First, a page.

Keep Calm and Carry On!
The recent coronavirus and the media surrounding it has been the talk of students in and out of school this week. It is of course natural that the risks and the unknowns of the virus will create anxiety, particularly for children and adolescents who don't have the capacity to process information and reason in the same way an adult would. It is more difficult for them to assess health threats and put news reports and social media posts into perspective. Our students are hugely resilient and able to navigate through change and challenges such as this one. However, it's a timely reminder how important it is as families to check in with our children to reassure and process what is going on from the lens of our own family values and experiences.
Of course, we need to follow the official guidance provided, be mindful of hygiene and take normal healthy precautions as we would with any other virus. However, here are a few extra things you may want to consider:
Listen to your child's concerns and reassure them as best you can
Take time to check in with your child. Find out what they've heard, what they understand and any worries they have. Correct any misinformation and provide reasonable reassurance in a developmentally appropriate, honest and clear way. Scientists and public health officials are working overtime to understand the virus and look at ways to limit its impact. Encourage trust in their work and efforts and let teenagers get on with their very important business of being teenagers!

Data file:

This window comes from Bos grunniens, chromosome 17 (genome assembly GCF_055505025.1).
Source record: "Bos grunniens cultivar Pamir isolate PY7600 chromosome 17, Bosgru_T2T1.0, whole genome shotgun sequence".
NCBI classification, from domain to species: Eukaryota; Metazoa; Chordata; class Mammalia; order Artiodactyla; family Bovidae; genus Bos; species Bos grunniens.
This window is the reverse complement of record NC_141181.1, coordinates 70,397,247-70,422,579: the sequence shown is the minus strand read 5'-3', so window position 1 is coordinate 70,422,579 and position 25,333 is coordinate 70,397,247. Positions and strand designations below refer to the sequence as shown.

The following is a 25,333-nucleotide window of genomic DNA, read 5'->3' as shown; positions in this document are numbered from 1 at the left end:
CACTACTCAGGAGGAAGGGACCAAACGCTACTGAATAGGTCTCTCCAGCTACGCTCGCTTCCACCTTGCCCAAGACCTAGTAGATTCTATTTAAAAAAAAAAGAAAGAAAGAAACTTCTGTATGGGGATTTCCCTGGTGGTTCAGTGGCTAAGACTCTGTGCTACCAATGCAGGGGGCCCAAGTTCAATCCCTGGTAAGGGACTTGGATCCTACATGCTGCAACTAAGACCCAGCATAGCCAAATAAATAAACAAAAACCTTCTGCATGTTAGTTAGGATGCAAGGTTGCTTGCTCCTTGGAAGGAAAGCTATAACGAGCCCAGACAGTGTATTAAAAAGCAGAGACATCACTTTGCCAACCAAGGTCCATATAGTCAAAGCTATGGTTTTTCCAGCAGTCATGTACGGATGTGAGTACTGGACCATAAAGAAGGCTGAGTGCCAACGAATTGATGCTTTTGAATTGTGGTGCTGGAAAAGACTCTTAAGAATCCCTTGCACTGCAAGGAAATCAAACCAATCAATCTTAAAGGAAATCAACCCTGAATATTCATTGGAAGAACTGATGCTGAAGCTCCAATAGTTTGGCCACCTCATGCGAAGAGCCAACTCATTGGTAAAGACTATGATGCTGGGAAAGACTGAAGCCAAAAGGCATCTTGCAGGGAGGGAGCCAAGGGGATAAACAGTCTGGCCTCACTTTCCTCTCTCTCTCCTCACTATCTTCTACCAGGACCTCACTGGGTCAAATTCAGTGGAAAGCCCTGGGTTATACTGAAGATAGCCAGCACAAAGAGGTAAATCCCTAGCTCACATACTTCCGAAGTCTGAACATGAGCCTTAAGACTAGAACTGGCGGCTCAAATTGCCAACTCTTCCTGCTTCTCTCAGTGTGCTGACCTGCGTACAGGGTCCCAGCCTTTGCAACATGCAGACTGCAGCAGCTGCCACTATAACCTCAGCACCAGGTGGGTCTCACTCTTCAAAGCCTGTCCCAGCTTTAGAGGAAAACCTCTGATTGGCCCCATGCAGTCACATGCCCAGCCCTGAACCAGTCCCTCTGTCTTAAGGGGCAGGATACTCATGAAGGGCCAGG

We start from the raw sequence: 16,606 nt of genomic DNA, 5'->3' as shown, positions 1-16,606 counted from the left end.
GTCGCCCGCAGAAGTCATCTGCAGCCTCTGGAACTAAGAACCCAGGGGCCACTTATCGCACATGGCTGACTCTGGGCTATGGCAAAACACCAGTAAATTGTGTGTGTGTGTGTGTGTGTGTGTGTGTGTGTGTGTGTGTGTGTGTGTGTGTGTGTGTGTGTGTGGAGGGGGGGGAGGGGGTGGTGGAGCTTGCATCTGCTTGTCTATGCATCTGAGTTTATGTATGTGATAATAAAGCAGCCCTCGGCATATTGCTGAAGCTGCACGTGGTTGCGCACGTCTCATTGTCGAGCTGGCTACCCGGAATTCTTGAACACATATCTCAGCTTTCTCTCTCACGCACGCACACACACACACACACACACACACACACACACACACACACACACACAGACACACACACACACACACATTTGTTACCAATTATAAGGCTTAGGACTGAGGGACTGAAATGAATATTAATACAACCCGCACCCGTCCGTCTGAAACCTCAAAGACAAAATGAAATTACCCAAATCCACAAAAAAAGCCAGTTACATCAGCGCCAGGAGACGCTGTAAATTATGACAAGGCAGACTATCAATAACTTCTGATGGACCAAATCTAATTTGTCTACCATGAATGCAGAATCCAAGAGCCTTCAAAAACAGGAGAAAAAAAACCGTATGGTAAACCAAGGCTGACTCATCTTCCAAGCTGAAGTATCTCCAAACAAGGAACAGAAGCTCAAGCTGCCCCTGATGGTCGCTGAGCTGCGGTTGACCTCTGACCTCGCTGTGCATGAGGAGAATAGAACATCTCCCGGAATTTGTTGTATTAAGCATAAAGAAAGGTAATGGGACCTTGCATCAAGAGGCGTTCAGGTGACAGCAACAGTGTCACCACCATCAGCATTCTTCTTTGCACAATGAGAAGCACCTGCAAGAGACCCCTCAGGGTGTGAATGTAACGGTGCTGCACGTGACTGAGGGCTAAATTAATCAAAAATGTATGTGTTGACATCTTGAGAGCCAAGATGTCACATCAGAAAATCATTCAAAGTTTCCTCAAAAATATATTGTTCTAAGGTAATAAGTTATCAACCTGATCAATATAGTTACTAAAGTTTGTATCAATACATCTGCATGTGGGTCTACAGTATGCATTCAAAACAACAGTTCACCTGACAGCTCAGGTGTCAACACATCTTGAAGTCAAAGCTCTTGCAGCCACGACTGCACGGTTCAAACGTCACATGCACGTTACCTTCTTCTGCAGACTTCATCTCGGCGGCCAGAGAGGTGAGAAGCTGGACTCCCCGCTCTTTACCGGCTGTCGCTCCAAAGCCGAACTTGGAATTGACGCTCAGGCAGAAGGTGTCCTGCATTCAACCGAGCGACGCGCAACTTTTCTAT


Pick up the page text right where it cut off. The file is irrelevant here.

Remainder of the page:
Avoid overconsumption of media
Many news outlets, other sources of online information and social media overemphasise the problem and its accompanying risks. Limit consumption of media, especially around this topic and suggest or provide other activities for your adolescent to be involved in.
Model a calm and measured approach
Children feed off their parents' emotions. They will look to you for cues on how to respond to the situation. Talking to them about reasonable hygiene precautions and then confidently carrying on with your day is likely to be the best approach.
Finally, remember all those usual healthy living basics of plenty of sleep, exercise and a healthy diet. Not only is that good for immune systems, but it will help everyone enjoy their break just that little bit more!
Jo Storrar and Tony Jones
Senior School Counselors, International School Basel